|L-dopa||8 (26)||25 (81)||<0.0001||1 (4)||0 (0)||1.0||<0.0001|
Changes from baseline (1 year earlier) were observed in the percentage of PD patients who complained of NMS. The following NMS decreased: drooling (−12.9%), nocturia (−32.2%), pain (−25.8%), sadness (−32.3%), insomnia (−32.2%), and restless legs syndrome (RLS) (−19.4%); the following NMS increased: daytime sleepiness (+25.8%), taste (+13%), incomplete bowel emptying (+16.2%), change in weight (+35.4%), and sweating (+12.9%). ET patients reported the following changes in NMS: urgency (−16.5%), nocturia (−16.7%), pain (−22%), weight change (−22%), forgetfulness (−21.5%), loss of interest (−35.2%), sadness (−26.2%), anxiety (−44.3%), reduced sex drive (−12%), orthostatic dizziness (−17.7%), and RLS (−17%). PD patients exhibited a higher frequency of the following NMS compared with ET patients: hyposmia, weight change, loss of interest, hallucinations, anxiety, orthostatic dizziness, falling, vivid dreams, and acting out during dreams (REM behavior disorder, RBD). The increased complaints of weight change and orthostatic dizziness by the PD patients compared with the ET patients was the most significant results (p<0.0001). None of the ET patients who reported vomiting were actively consuming central nervous system-active drugs. See Table 2 and Figure 1 for results.
|Parkinson's Disease||Essential Tremor||PD vs ET at Follow- up|
|NMS||Baseline||Follow-up||p Value||Baseline||Follow-up||p Value||p Value|
|n = 31||%||n = 31||%||n = 22||%||n = 21||%|
|Incomplete bowel emptying||6/31||9.6||8/31||25.8||0.7||4/22||18.1||2/21||9.5||0.6||0.2|
|Loss of interest||19/31||61.2||19/31||61.2||1.0||13/22||59||5/21||23.8||0.03||0.01**|
|Acting out during dreams||18/31||58||15/31||48.4||0.6||6/22||27.3||3/21||14.3||0.4||0.017****|
The fundamental finding of our study is that ET patients may experience spontaneous relief of NMS. We observed a significant and spontaneous reduction in the number of complaints of several NMS in these patients, and these patients were not receiving pharmacological therapy at the time of the follow-up visit. The reduction included NMS known to frequently affect ET patients, such as loss of interest, anxiety, and insomnia.10,12,13 As we have previously suggested,10 we hypothesize that a patient's perception of symptoms might change after learning about the diagnosis and the expected symptoms through mass media, the Internet, and printed information. Although increased reports of dementia, anxiety, executive deficit, depression, and poor sleep quality have been associated with ET,9 our findings should not be interpreted as variant results. The early follow-up (after 1 year from the first assessment) might only have affected the subjective declaration of NMS, whereas the appearance of specific NMS due to disease-associated physiopathological mechanisms would be expected later in the course of ET.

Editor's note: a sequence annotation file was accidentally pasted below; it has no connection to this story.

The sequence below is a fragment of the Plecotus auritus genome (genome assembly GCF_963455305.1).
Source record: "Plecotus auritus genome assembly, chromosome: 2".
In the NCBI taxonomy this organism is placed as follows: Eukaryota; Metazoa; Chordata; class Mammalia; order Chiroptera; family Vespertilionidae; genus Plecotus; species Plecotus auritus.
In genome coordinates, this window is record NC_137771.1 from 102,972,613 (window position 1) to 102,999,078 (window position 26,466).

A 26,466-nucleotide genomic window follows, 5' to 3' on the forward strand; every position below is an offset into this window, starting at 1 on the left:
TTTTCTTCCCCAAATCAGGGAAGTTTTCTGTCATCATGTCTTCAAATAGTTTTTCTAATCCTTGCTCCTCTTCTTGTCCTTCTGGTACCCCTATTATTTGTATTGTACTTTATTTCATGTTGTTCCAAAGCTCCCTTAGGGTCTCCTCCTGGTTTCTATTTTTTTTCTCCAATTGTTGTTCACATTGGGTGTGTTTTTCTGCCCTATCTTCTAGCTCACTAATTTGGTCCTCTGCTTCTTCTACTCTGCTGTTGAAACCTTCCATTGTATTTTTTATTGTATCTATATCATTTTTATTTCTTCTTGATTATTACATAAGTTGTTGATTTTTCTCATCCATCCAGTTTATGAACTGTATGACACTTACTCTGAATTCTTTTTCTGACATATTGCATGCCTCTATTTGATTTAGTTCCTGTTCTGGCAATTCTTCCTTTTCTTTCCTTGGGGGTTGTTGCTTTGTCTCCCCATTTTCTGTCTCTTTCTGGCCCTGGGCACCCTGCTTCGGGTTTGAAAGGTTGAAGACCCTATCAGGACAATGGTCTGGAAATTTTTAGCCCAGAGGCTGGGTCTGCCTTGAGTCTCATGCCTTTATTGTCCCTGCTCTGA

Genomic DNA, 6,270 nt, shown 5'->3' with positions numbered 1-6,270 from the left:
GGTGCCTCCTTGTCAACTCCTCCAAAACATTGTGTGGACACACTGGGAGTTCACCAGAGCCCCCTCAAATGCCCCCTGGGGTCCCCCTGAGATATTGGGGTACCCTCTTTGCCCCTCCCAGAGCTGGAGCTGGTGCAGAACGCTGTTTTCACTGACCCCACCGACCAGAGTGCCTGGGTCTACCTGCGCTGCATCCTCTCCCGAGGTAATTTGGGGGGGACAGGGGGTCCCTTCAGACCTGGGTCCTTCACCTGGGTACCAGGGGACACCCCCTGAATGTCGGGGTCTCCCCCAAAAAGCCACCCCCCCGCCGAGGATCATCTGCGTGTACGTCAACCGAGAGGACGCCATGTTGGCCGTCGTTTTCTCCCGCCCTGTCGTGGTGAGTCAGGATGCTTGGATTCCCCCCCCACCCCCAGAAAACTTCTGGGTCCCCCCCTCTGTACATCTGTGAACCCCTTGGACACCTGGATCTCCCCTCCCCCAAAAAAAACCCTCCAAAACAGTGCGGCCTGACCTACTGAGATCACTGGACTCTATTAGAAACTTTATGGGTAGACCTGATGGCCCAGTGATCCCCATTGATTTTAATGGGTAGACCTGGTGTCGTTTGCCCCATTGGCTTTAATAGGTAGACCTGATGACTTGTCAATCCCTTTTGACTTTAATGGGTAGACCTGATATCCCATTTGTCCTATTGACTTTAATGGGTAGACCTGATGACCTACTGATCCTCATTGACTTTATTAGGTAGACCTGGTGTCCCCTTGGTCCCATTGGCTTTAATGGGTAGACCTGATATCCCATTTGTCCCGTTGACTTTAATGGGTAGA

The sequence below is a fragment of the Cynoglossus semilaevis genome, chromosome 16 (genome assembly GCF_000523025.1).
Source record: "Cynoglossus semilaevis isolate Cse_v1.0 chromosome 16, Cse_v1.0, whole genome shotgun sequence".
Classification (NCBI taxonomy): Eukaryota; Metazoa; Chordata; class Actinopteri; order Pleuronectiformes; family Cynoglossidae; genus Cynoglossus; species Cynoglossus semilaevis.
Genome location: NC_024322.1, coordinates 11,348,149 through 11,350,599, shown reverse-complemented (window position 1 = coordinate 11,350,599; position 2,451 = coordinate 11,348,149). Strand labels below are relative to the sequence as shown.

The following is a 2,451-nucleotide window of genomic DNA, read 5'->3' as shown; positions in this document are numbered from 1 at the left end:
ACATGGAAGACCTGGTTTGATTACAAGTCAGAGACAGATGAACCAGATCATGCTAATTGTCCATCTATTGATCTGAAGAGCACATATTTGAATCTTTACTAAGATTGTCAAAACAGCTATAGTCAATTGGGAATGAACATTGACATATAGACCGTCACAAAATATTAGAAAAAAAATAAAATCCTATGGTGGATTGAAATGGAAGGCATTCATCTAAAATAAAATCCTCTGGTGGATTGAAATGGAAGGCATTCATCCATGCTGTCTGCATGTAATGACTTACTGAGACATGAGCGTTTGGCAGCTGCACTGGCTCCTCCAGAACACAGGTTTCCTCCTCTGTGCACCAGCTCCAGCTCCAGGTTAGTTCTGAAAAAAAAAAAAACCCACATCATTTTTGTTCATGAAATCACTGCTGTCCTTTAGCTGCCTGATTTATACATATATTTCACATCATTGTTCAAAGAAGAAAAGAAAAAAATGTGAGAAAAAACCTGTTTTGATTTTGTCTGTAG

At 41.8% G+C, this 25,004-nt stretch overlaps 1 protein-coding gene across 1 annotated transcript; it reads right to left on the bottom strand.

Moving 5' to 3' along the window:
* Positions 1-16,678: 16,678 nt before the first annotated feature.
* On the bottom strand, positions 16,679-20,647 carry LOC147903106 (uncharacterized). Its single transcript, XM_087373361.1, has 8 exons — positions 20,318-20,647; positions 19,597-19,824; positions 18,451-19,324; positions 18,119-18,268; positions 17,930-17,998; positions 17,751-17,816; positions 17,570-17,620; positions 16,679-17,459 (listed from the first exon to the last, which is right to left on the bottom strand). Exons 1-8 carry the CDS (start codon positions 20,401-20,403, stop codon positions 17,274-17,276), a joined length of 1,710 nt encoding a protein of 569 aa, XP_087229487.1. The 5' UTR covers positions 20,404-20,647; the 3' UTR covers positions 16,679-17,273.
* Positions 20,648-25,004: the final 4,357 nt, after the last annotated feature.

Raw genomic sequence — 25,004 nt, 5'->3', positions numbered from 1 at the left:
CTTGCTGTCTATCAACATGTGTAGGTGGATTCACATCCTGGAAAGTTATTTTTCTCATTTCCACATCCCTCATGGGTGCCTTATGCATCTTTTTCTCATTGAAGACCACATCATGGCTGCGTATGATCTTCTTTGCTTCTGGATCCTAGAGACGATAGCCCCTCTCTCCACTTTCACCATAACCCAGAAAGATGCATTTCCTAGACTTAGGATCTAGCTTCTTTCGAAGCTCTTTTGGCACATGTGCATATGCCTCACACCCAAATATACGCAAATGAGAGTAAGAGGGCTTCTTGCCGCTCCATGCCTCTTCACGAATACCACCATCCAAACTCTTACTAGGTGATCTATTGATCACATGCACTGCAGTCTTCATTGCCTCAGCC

The total number of NMS declared by the PD patients did not change at the follow-up visit; however, there were changes in some of the specific symptoms. The number of patients reporting daytime sleepiness, weight change, and nausea/vomiting increased at 1 year from the initial evaluation. This finding was in accordance with results from a previous study14 and is possibly related to the pharmacological side effects of dopaminergic therapy. Conversely, the same report described a significant reduction in the number of complaints of drooling, nocturia, unexplained pain, sadness, insomnia, and RLS in the identical PD patient sample.14 Although it would be tempting to suggest that at least some of the reported improvements might be related to suggestion or adaptive mechanisms, as observed in ET, the responsiveness of specific NMS to pharmacological therapy has been extensively described.14,15 Drooling improves due to the dopaminergic-induced reduction of akinesia, nocturia positively responds to rotigotine,16 and L-Dopa and dopamine agonists have a specific antidepressant effect through limbic dopamine D3 receptor agonism.17 Sleep-associated disorders, such as insomnia and RLS, typically improve following dopaminergic therapy.18,19
Due to the decrease in NMS in the ET patients, the total number of NMS in the PD patients was significantly different from those observed in the ET patients at follow-up. The PD patients reported the same number of NMS before and 1-year after diagnosis. The UPDRS part III score significantly decreased upon treatment initiation, providing a diagnostic clue suggestive of PD (as encoded by the UKPDBB criteria). This finding was partly in accordance with previous studies that reported no significant changes in the number of NMS in patients with PD after 2 years of follow-up14 and a direct correlation between the total number of NMS and therapy-induced amelioration of the UPDRS score.20
Our work demonstrates that reports of NMS by patients with movement disorders are common; however, some NMS in PD appear to be highly reproducible and responsive to treatment. The major weakness of our investigation is the small study sample. Although this reduced the power of the statistical analyses, we do not expect that this shortcoming biased our findings.
1 Funding: None.
2 Financial Disclosures: None.
3 Conflict of Interests: The authors report no conflict of interest.